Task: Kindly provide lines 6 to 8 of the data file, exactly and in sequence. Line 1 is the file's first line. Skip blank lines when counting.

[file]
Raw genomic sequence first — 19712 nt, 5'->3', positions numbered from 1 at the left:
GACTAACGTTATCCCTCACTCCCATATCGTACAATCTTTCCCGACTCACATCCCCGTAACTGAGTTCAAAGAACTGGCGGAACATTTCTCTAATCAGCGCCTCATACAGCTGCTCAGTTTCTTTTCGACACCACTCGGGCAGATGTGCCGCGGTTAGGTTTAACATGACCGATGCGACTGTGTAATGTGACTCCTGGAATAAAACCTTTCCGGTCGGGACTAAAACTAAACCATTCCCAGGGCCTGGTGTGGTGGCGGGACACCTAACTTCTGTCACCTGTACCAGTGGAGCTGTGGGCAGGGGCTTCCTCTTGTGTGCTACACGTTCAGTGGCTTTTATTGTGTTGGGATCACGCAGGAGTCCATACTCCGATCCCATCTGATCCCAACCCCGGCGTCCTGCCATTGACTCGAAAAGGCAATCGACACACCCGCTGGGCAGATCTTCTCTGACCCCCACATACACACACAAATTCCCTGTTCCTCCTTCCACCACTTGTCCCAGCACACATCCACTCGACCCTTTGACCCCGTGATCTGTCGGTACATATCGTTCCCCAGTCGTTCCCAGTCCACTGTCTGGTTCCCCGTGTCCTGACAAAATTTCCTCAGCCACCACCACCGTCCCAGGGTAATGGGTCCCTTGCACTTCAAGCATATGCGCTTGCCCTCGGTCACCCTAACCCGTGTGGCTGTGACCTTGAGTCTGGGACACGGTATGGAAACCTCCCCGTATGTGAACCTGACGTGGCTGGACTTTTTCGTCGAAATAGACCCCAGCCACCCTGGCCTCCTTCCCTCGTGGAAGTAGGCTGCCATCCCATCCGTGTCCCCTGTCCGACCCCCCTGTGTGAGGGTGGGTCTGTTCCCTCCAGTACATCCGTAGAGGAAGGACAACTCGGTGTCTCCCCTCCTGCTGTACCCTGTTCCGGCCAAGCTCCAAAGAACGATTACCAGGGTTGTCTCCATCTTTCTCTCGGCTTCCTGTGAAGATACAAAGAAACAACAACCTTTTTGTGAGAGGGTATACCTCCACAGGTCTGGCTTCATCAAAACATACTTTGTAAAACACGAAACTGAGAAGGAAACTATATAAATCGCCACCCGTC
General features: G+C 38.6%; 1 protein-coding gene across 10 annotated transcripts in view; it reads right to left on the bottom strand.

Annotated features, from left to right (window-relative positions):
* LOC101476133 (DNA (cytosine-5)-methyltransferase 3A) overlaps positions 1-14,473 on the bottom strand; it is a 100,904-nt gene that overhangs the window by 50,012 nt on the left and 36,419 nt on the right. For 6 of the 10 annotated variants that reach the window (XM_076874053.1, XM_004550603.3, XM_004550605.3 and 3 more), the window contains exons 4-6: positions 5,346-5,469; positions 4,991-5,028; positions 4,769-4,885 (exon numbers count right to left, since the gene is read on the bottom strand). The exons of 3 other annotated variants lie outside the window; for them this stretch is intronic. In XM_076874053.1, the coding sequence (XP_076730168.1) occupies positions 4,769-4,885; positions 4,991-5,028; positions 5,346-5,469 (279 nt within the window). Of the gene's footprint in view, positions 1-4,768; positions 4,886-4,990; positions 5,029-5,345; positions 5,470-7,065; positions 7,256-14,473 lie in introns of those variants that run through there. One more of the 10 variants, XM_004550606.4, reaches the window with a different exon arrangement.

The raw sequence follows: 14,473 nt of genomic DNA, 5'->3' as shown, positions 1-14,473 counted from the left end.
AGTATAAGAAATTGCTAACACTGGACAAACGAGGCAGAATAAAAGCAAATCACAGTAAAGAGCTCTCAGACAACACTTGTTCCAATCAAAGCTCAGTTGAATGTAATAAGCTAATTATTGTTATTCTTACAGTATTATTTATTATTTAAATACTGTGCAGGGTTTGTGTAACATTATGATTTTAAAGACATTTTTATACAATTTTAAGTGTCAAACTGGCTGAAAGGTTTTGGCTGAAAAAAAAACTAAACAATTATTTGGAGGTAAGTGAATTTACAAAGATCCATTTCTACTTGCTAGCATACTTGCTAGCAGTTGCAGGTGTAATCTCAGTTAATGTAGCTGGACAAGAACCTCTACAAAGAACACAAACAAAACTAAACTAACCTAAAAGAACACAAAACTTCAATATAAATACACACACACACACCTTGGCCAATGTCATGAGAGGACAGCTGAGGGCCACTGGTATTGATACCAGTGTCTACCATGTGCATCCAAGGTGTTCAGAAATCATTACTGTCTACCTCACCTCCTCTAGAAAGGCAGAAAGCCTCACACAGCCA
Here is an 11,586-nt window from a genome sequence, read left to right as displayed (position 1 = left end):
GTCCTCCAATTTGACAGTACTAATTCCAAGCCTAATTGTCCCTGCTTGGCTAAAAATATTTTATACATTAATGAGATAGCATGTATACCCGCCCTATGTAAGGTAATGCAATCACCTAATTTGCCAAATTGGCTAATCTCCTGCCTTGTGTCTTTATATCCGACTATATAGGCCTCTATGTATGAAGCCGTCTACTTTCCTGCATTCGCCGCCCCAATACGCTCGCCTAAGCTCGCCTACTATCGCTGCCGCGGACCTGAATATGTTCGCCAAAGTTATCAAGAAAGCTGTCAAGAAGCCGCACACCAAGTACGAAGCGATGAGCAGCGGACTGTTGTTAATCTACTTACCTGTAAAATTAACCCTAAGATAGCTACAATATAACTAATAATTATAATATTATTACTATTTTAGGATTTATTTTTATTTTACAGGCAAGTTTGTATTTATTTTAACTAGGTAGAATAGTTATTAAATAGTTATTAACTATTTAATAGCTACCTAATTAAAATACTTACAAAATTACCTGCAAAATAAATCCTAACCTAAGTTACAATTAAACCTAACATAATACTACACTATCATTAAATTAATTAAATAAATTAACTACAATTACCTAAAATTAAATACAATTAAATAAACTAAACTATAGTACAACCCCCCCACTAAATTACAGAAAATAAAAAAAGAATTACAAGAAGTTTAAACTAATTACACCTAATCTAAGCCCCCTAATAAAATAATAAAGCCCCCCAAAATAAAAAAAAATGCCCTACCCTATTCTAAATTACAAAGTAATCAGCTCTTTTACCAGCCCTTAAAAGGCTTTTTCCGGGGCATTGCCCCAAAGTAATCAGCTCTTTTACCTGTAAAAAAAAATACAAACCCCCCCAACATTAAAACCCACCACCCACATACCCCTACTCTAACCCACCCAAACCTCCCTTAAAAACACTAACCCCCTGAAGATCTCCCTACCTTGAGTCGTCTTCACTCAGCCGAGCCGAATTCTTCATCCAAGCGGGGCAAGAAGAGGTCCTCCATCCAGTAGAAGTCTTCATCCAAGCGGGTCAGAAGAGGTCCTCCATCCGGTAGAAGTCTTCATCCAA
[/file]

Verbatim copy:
The raw sequence follows: 14,473 nt of genomic DNA, 5'->3' as shown, positions 1-14,473 counted from the left end.
AGTATAAGAAATTGCTAACACTGGACAAACGAGGCAGAATAAAAGCAAATCACAGTAAAGAGCTCTCAGACAACACTTGTTCCAATCAAAGCTCAGTTGAATGTAATAAGCTAATTATTGTTATTCTTACAGTATTATTTATTATTTAAATACTGTGCAGGGTTTGTGTAACATTATGATTTTAAAGACATTTTTATACAATTTTAAGTGTCAAACTGGCTGAAAGGTTTTGGCTGAAAAAAAAACTAAACAATTATTTGGAGGTAAGTGAATTTACAAAGATCCATTTCTACTTGCTAGCATACTTGCTAGCAGTTGCAGGTGTAATCTCAGTTAATGTAGCTGGACAAGAACCTCTACAAAGAACACAAACAAAACTAAACTAACCTAAAAGAACACAAAACTTCAATATAAATACACACACACACACCTTGGCCAATGTCATGAGAGGACAGCTGAGGGCCACTGGTATTGATACCAGTGTCTACCATGTGCATCCAAGGTGTTCAGAAATCATTACTGTCTACCTCACCTCCTCTAGAAAGGCAGAAAGCCTCACACAGCCA
Here is an 11,586-nt window from a genome sequence, read left to right as displayed (position 1 = left end):